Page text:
Absolutely: you can buy yourself an inexpensive acoustic guitar and learn all about scales, chord progressions, and the relationships between notes. If you already own an acoustic guitar but don’t know how to play it, and don’t really understand music theory, this article will help you get off on the right foot. Or, in this case, on the right finger.
How to Learn the Basics
One of the first things you’ll want to do is actually buy a metronome. A metronome is that annoying little device that you set in order to hear a constant tempo. Why do you want to play with one right away? Can’t you learn rhythm and tempo independent of learning other music theory? Well, you can, but practicing with a metronome right away is vitally important because you might not realize how far off your internal sense of rhythm and timing is. You can play the metronome slowly at first, in order to make things more accommodating for you as a beginner. Once that gets easy, you’ll know you’re ready to kick the tempo up a notch and practice playing your music with a more difficult and faster beat.
You’ll also want to focus on basic music theory you’ll find in any beginner’s music book: learn about major and minor scales. Be sure to pay special attention to the relationship between notes in these scales, because once you understand how these relationships work, you’ll be able to essentially understand these scales no matter what the “root” note is. For example, playing a “C major” scale on guitar should be just as easy as playing a “G major” scale. On the piano, this might be a little trickier because of the difference between white and black notes, but on guitar, you know how easy it is to move up a half and whole step.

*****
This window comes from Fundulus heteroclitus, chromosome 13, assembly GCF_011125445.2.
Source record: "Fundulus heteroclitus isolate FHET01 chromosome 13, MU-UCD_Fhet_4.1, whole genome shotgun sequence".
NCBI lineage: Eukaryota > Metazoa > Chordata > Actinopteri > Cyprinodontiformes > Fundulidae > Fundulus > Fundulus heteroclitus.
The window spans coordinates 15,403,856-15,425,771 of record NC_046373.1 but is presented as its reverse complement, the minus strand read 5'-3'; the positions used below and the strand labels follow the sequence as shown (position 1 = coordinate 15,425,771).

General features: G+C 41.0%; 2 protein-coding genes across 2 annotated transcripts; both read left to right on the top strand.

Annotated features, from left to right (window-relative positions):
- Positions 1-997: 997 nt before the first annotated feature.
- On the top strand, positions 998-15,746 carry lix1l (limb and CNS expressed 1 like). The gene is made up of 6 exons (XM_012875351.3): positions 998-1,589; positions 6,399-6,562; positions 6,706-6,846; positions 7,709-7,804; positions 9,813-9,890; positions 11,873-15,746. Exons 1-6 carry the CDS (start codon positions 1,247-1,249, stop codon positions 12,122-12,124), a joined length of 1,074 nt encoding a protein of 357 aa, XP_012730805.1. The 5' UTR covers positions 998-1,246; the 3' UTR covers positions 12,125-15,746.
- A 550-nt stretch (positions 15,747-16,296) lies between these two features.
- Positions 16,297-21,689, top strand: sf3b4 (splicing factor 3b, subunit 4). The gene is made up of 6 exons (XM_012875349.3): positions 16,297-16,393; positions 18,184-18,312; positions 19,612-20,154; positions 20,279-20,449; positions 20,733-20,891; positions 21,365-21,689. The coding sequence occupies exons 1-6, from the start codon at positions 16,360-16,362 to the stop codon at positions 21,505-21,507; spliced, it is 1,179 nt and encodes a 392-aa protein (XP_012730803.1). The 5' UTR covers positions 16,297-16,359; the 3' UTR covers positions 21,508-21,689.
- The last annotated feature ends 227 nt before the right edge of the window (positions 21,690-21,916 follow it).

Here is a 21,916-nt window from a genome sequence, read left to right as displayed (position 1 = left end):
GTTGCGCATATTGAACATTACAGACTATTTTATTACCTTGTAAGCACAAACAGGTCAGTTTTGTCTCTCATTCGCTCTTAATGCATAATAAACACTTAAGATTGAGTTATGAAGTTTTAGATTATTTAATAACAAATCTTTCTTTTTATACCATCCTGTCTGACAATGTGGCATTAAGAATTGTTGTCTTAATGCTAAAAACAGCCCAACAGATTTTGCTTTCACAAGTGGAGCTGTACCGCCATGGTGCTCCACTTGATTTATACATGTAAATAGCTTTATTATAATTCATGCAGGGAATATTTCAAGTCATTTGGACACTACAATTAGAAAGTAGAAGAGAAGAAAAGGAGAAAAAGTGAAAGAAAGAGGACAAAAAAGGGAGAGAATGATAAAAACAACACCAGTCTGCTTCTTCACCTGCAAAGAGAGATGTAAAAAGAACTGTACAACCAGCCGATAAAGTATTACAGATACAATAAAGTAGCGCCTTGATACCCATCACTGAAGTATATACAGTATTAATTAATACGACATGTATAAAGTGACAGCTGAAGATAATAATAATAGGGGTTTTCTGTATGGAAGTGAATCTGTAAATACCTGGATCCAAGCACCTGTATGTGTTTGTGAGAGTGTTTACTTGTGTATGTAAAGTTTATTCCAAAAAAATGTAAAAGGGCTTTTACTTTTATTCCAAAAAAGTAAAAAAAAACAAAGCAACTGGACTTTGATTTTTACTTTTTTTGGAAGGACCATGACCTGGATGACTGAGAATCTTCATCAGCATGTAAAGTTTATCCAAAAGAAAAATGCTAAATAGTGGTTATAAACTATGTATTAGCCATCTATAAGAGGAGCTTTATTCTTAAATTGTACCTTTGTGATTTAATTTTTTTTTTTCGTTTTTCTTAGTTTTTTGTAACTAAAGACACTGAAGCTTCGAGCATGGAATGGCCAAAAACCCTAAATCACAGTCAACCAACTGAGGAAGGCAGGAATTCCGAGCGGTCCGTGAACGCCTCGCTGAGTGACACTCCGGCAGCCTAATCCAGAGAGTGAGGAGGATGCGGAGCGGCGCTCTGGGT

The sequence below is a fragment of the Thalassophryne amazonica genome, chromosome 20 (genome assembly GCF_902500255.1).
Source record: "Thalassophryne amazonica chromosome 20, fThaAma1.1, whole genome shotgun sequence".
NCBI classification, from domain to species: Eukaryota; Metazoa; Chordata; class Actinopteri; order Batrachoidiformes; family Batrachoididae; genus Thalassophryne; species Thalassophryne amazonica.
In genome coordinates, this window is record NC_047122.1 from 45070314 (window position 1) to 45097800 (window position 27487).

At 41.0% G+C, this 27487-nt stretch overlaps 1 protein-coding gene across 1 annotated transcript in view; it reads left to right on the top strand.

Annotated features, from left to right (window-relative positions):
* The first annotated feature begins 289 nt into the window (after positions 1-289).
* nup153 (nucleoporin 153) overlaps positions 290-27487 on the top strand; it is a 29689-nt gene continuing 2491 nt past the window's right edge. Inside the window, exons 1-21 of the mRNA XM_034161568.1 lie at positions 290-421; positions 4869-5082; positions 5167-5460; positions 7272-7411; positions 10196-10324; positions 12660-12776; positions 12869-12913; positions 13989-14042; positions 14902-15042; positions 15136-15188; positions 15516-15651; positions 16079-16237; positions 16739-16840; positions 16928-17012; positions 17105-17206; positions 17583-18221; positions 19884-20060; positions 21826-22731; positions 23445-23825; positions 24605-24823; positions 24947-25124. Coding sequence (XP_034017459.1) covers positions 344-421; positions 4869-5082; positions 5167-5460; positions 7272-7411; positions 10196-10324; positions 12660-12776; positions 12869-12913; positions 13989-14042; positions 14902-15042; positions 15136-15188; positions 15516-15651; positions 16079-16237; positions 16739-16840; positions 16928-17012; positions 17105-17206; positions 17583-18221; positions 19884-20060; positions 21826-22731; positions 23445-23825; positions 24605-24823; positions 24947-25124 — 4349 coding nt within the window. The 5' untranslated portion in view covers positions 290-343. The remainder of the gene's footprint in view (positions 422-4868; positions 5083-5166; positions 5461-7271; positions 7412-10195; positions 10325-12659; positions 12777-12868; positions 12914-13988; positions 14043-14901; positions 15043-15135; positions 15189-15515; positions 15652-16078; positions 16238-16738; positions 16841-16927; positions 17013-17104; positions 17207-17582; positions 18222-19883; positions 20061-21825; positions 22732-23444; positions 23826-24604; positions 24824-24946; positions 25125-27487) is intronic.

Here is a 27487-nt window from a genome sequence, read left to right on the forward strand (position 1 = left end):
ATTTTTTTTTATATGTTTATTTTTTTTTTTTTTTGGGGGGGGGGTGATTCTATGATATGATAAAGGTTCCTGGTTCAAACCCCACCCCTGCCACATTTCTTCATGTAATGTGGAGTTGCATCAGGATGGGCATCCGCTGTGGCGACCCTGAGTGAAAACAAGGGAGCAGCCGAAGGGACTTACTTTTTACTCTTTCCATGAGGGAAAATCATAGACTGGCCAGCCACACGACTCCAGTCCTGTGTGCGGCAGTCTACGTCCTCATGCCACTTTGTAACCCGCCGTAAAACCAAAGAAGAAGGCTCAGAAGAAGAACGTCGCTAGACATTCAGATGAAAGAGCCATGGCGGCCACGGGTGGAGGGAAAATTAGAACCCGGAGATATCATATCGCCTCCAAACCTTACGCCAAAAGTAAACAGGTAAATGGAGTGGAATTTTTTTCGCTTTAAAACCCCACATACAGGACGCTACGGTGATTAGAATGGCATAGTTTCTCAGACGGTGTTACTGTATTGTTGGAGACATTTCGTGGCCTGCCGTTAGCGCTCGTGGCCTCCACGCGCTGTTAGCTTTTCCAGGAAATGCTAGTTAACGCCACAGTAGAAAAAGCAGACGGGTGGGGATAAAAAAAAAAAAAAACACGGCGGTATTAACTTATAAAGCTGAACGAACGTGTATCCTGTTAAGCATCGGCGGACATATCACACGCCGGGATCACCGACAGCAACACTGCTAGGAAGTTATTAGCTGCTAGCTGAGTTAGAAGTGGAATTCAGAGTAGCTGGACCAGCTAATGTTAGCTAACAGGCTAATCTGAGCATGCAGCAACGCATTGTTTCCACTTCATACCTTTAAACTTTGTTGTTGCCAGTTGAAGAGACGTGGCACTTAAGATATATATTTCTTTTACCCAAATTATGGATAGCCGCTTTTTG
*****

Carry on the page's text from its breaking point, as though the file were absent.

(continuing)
Putting Together Chords
Once you have the basics down, you can move on to ideas like chord progressions. The I-IV-V chord progression and its variables are one of the best ways to get started: you can play a variety of songs out of that chord progression, and even improvise your own melodies quite easily. When you start to see the relationships between chords, you’ll get a better understanding of how a song is constructed, and how one chord might be used in order to “set up” the next. There are a lot of different elements that go into constructing a song, but once you know how to play basic chord progressions on guitar, you’ll feel like you’ve really improved a lot.
Strumming and Picking
Strumming and picking are essential skills on the guitar, and you’ll want to learn how to use both of them. If you memorize a specific finger-picking pattern, for example, you will be able to produce a sound out of your guitar that sounds like two people are playing: it’s a great way to sound more “advanced.” Strumming the guitar is an essential skill, as well: if you can strum a guitar with clarity and authority, you can really start to play.
There are a lot of other elements at play when you learn music with the guitar, but these basics should hopefully give you an idea of what to expect.
Whether or not you already know a musical instrument, you might be thinking about taking one up. Perhaps you want to enhance your musical skills and take on a new challenge, and perhaps you simply want to get involved in the world of music in some (even limited) way. If you’re at either of these stages, you might be considering a number of instruments, but the chances are good that you’re considering a popular one, like guitar, piano, and drums.